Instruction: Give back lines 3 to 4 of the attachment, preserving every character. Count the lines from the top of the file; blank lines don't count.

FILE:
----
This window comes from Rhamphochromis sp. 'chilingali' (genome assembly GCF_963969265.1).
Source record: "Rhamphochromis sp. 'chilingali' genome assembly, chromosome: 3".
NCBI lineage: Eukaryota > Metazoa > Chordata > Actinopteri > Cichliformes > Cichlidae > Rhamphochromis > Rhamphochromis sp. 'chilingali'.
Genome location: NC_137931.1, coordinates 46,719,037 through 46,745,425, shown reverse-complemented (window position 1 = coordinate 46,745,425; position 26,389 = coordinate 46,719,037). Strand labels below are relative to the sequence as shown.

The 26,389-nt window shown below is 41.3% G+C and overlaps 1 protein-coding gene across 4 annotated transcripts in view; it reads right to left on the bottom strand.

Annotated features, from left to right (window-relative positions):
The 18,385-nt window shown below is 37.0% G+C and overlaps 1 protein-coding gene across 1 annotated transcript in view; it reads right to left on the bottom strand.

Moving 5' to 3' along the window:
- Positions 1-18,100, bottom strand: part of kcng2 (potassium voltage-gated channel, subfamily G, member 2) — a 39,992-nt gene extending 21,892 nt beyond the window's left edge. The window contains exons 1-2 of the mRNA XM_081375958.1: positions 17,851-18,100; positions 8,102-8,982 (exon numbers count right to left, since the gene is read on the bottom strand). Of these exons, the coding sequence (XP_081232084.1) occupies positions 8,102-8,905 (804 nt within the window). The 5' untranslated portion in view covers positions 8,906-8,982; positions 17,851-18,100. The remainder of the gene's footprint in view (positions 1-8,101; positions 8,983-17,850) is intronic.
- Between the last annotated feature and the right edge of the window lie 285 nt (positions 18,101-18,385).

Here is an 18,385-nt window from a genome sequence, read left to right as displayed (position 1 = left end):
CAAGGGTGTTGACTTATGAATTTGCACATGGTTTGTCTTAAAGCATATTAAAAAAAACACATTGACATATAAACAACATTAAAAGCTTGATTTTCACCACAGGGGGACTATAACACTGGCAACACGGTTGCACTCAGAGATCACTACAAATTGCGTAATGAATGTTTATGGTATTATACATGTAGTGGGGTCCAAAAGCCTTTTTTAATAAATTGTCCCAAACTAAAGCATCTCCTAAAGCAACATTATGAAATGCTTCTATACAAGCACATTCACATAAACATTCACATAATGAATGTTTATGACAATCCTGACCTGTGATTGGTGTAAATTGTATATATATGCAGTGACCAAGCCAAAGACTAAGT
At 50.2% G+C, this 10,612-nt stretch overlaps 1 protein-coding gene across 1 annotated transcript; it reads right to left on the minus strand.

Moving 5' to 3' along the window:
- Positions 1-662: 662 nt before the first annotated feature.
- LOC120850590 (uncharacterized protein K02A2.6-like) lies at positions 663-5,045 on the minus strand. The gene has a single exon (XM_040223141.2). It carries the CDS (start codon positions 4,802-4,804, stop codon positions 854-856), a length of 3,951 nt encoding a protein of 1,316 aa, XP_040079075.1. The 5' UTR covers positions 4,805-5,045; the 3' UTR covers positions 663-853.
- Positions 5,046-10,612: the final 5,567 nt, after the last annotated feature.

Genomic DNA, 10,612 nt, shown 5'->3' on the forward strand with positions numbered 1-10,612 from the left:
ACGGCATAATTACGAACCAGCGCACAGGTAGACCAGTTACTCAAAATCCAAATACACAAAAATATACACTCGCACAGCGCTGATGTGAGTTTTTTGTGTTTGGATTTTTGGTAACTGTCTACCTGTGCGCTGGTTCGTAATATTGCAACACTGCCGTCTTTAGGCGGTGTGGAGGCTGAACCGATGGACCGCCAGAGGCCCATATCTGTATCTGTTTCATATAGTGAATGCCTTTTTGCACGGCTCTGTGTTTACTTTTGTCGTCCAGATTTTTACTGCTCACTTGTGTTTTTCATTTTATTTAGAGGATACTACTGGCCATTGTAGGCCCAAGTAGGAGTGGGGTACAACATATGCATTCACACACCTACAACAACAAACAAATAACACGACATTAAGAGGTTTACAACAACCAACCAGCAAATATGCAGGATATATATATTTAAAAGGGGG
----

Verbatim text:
NCBI lineage: Eukaryota > Metazoa > Chordata > Actinopteri > Cichliformes > Cichlidae > Rhamphochromis > Rhamphochromis sp. 'chilingali'.
Genome location: NC_137931.1, coordinates 46,719,037 through 46,745,425, shown reverse-complemented (window position 1 = coordinate 46,745,425; position 26,389 = coordinate 46,719,037). Strand labels below are relative to the sequence as shown.